Tuesday, January 29, 2013


Fall is an amazingly crazy time for us.  During the fall we are combining, hauling corn or soybeans to the barge terminals or ethanol plant, doing tillage, doing weigh checks for our Pioneer customers, and trying to get the boys to all of their activities.  On a late October morning, we had the opportunity to host some special visitors to our farm.  It was an opportunity for us to slow down for a few hours and see our operation through our customers eyes.

I just read another article about buying food locally and started contemplating this visit.   I'm all for buying locally whether it is food or other products.  But, what if your source of food is thousands of miles away?  Is buying local as important as is knowing where your food comes from? 

We hosted a group of Japanese corn customers through the US Grain Council.  There were 22 individuals from very different backgrounds but all had some connection to US corn.  There were economists, starch millers, feed mill managers, grain buyers, a college professor, and even an environmentalist.  Japan happens to be the largest importer of US corn in the world.

Our visitors arriving at our home farm. 
  We began in our meeting facilities and gave them background information about our farm and family.  Our boys were a big hit, especially #1 son with his blue eyes and blond hair. 

Joe explaining how we determine what hybrids to plant.  Notice
some of the men are wearing head phones.  The interpreter speaks
into a microphone which then transmits her voice to the listeners.  I thought
it was pretty cool.  I had never seen this type of setup before.
Their questions ranged from why do we plant both conventional and genetically engineered corn to why did we still have crops standing in the field on October 26th when it is so cold to how do we get our "big" machinary to the field to harvest the corn.
The visitors really got excited when we brought out ears of corn to show them that there is no physical difference between conventional and genetically modified corn.  Many of them had never seen an ear of corn even though they used it in some aspect of their business or occupation. 
We next headed down the road to our bin site.  They were able to watch how we load out semis to haul our corn to market.  They were very interested in how we handle our grain and store it.  In the past we have sold corn through one of our local grain purchasers to a Japanese business that used the corn to produce beer.  At that time, the end user was very concerned about stress crack in the corn kernels so we had to cool the corn very slowly after drying.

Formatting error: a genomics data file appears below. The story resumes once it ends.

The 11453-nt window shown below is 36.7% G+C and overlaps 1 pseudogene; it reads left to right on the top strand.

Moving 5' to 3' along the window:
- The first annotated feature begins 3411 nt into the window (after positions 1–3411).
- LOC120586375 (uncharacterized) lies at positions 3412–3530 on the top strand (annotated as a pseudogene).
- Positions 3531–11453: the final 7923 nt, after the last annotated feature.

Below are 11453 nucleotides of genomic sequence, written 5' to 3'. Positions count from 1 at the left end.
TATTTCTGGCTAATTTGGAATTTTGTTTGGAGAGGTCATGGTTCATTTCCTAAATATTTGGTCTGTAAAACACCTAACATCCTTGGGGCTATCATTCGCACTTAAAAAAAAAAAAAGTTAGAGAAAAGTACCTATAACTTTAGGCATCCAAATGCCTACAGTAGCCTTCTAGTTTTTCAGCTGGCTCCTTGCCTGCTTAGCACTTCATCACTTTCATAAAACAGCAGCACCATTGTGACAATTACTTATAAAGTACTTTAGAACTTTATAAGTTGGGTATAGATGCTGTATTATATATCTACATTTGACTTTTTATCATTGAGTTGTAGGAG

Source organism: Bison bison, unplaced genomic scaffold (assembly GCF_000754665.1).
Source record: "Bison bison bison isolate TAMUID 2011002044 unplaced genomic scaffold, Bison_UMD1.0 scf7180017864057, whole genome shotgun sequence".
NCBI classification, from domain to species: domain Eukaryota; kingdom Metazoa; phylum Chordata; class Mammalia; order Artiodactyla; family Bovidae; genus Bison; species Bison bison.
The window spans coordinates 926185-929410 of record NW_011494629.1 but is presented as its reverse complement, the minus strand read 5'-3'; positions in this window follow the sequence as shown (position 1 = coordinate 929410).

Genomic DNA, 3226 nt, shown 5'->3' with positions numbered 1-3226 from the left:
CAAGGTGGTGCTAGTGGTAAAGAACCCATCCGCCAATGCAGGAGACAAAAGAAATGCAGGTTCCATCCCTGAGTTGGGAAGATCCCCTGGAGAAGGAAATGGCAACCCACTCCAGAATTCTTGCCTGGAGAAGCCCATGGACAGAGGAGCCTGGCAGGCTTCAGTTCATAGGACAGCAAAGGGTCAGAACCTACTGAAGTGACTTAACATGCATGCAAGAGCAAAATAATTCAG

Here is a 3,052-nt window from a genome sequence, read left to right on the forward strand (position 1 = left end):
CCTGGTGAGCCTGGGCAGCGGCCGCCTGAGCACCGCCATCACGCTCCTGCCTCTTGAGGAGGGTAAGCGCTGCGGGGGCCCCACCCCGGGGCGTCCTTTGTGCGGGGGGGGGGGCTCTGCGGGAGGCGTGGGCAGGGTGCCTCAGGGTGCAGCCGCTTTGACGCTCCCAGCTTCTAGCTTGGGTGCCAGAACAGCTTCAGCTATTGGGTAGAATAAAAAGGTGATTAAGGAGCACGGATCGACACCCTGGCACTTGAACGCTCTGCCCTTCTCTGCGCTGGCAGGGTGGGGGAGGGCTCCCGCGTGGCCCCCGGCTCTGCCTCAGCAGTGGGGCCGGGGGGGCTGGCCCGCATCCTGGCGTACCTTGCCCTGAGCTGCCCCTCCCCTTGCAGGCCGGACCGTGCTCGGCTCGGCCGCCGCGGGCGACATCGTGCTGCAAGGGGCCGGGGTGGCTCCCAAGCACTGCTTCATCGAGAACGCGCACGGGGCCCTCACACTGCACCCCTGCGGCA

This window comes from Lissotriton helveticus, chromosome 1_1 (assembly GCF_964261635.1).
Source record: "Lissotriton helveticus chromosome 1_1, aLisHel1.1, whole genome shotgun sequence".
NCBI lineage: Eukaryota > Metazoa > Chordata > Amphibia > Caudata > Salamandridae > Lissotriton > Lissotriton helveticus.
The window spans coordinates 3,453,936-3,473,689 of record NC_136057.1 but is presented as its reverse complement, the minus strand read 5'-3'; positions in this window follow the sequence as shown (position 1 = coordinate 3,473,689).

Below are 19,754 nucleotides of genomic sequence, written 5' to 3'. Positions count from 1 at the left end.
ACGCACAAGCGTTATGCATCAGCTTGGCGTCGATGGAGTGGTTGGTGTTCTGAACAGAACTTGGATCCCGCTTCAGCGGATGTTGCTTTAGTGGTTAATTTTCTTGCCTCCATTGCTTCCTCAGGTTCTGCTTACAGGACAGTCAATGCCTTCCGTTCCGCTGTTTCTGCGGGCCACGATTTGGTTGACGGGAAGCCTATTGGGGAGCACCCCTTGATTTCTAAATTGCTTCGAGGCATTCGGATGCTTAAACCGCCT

The final leg of our tour was to go out into the field and watch the combining process.  I have come to the conclusion that it doesn't matter where a guy is from every boy/man loves equipment that has wheels. 


I'm pretty sure that there were hundreds of pictures taken in a matter of minutes when the
Japanese customers got off the bus by the field.

And, just as many were taken when Dad pulled up to the group and opened up the side panels of the combine.

There was one question that at the time surprised me but made perfect sense.  One person wanted to know what the things were coming out of the back of the combine.  Those would be the corn cobs.  Then the next question was if there was a use for the cobs.     
To him this looked like a waste but when we explained to him that the fodder (corn cobs and leaves) helps hold the soil in place during the winter and also adds nutrients back into the soil as the fodder degrades he agreed that this is a very environmentally friendly use. 

A cross section of an ear of corn - the kernels
still attached to the cob.

Back to my original question - Is buying local as important as knowing where your food come from?  After spending time with these customers I believe that while it is good to buy local because of the economic values to an area, it is important to know where you food comes from and to make buying decisions based on what you may know about the producer of the product.   I truly feel the Japanese corn customers that came to our farm now have a better understanding of the product they are buying. 
Considering the fact that Japan does not have the land available to produce crops like corn, US corn could be labelled local product in this case.  There are only a few other countries that can produce a high quality corn crop and also be a dependable supplier.
Any thoughts on the buying local topic?
Gary explaining what a corn cob is.


 This young man did all he could to be left behind so he could run the combine with Gary the rest of the day.

The Group!

I would like to thank Shannon and John from Iowa Corn and Tetsuo "Tommy" Hamamoto from the US Grains Council for giving us the opportunity to share our story with a great group of Japanese corn customers.  It was an educational experience for all of us!


Sunday, January 27, 2013

Cabin Fever

It's the end of January. 

It's been cold out.  It's windy and snow flurries are starting again.  Our farm operation's fiscal year ends January 31st.  I have spent most of this month to year end book keeping in our farm office. I'm pretty sure cabin fever has set in.

While looking for a file on the computer I came across pictures from last winters trip to Los Cabos, Mexico.  If you have a few minutes, I invite you to bask in the sun, heat and glow of Mexico from last January. 

Are we going some place warm this winter?  Nope.  We now have a highschooler.  If this doesn't make sense to you go ask a mom - she'll explain it to you.

Well, that was fun.  Now back to the grind stone.